Mobile game lets you build ecosystems to help solve real ecological issues

As climate change, deforestation, pollution, and other human activities threaten our natural world, scientists often turn to mathematical models to see what actions need to be taken to ensure that ecosystems are kept in balance. Now, anyone can try their hand at keeping an ecosystem in balance through a new smartphone game, while also helping researchers find real-world answers to ecological problems.

Developed by students at Imperial College London, EcoBuilder allows players to build their own ecosystems of plants and animals, adding species of different sizes and deciding who eats who. Based on those decisions, the species will either survive or go extinct.

The idea was inspired by a BBC documentary about the wolves in Yellowstone, which were declared extinct there in 1926. Without wolves, the ecosystem drastically changed. The number of elk skyrocketed, and so did the amount of vegetation that the elk ate. Consequently, less vegetation impacted smaller animals like the beaver, and in a chain reaction, even the fish populations struggled.

To bring the ecosystem back into balance, ecologists reintroduced wolves into the park, which decreased the elk population, allowing the plants that the elk ate to grow. This in turn allowed beavers to build dams again, which brought back fish. Elk populations eventually rebounded to a healthy number, and the predatory threat of wolves now keeps the elk moving around the park instead of overgrazing one area.

Though EcoBuilder doesn’t depict real animals, the idea is the same: players add in predators in order to keep every species alive.

The game uses similar mathematical models that scientists use to map out real ecosystems. With every level a player completes, the best ecosystem they made and the actions they took to get there are stored on a server to be shared with researchers. Given that the strategies created by the players are based on real ecosystem models, there’s actually a chance that they may one day inform real environmental policies.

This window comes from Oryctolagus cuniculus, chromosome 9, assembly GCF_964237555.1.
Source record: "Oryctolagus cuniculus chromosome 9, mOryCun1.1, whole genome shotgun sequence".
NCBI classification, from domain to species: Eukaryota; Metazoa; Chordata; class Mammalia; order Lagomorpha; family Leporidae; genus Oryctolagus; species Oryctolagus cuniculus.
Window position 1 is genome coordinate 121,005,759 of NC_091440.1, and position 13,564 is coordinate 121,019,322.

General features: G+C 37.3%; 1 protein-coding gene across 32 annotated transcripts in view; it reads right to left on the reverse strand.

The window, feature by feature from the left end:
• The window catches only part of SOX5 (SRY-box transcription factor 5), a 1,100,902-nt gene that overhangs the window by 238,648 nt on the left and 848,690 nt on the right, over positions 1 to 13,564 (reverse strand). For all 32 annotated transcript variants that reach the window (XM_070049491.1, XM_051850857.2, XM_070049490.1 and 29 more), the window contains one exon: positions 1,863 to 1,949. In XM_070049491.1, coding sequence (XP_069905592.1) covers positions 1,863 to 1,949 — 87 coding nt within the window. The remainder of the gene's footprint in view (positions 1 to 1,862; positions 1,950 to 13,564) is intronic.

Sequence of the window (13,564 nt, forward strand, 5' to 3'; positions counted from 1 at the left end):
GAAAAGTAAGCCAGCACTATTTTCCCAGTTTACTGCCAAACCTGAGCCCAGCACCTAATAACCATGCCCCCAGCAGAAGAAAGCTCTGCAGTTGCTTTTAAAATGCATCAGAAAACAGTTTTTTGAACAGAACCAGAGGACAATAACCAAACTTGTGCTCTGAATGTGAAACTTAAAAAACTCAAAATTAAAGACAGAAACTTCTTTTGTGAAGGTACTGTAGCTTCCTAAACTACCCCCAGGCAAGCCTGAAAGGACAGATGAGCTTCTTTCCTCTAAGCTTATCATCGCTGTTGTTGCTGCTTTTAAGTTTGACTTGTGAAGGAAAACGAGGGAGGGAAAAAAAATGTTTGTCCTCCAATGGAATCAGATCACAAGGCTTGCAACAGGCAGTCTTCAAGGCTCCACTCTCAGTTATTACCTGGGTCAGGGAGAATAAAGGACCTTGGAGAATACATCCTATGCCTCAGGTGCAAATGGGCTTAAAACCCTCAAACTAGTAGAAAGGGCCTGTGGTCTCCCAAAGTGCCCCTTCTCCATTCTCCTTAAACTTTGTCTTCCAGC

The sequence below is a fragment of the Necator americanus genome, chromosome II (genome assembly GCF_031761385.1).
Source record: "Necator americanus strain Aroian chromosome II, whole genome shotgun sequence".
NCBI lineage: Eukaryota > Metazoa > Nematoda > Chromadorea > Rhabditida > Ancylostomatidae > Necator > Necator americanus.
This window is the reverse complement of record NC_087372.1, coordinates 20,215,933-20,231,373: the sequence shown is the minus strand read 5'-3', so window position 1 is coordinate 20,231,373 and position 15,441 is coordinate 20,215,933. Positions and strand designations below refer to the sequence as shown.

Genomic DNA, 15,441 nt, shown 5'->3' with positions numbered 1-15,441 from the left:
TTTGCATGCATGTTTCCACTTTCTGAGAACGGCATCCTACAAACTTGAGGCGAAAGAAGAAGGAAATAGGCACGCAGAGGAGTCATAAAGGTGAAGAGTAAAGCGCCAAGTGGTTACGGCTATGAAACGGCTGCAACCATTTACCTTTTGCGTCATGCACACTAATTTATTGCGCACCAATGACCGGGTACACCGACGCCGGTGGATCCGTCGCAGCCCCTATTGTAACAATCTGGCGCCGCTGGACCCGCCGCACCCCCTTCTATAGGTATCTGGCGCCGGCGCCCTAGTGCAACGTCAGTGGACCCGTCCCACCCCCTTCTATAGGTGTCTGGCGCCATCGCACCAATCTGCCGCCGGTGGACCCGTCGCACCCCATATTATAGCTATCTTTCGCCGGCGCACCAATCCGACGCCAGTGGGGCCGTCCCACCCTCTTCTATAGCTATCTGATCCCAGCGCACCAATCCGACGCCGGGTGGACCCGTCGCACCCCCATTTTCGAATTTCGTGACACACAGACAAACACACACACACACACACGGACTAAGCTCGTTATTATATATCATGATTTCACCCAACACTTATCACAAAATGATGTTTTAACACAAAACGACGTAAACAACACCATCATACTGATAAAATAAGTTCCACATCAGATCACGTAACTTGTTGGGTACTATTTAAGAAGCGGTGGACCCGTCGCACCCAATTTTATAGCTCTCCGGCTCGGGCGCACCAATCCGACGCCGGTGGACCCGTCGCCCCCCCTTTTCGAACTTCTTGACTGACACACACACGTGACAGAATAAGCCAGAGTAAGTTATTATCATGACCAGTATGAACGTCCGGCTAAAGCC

Once there are enough players to make statistically significant observations, the developers say they’ll publish the results from the game, and if you get a high score, your name might even appear in that paper.

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Mobile game lets you build ecosystems to help solve real ecological issues

As climate change, deforestation, pollution, and other human activities threaten our natural world, scientists often turn to mathematical models to see what actions need to be taken to ensure that ecosystems are kept in balance. Now, anyone can try their hand at keeping an ecosystem in balance through a new smartphone game, while also helping researchers find real-world answers to ecological problems.

Developed by students at Imperial College London, EcoBuilder allows players to build their own ecosystems of plants and animals, adding species of different sizes and deciding who eats who. Based on those decisions, the species will either survive or go extinct.

The idea was inspired by a BBC documentary about the wolves in Yellowstone, which were declared extinct there in 1926. Without wolves, the ecosystem drastically changed. The number of elk skyrocketed, and so did the amount of vegetation that the elk ate. Consequently, less vegetation impacted smaller animals like the beaver, and in a chain reaction, even the fish populations struggled.

To bring the ecosystem back into balance, ecologists reintroduced wolves into the park, which decreased the elk population, allowing the plants that the elk ate to grow. This in turn allowed beavers to build dams again, which brought back fish. Elk populations eventually rebounded to a healthy number, and the predatory threat of wolves now keeps the elk moving around the park instead of overgrazing one area.

Though EcoBuilder doesn’t depict real animals, the idea is the same: players add in predators in order to keep every species alive.

The game uses similar mathematical models that scientists use to map out real ecosystems. With every level a player completes, the best ecosystem they made and the actions they took to get there are stored on a server to be shared with researchers. Given that the strategies created by the players are based on real ecosystem models, there’s actually a chance that they may one day inform real environmental policies.

Once there are enough players to make statistically significant observations, the developers say they’ll publish the results from the game, and if you get a high score, your name might even appear in that paper.

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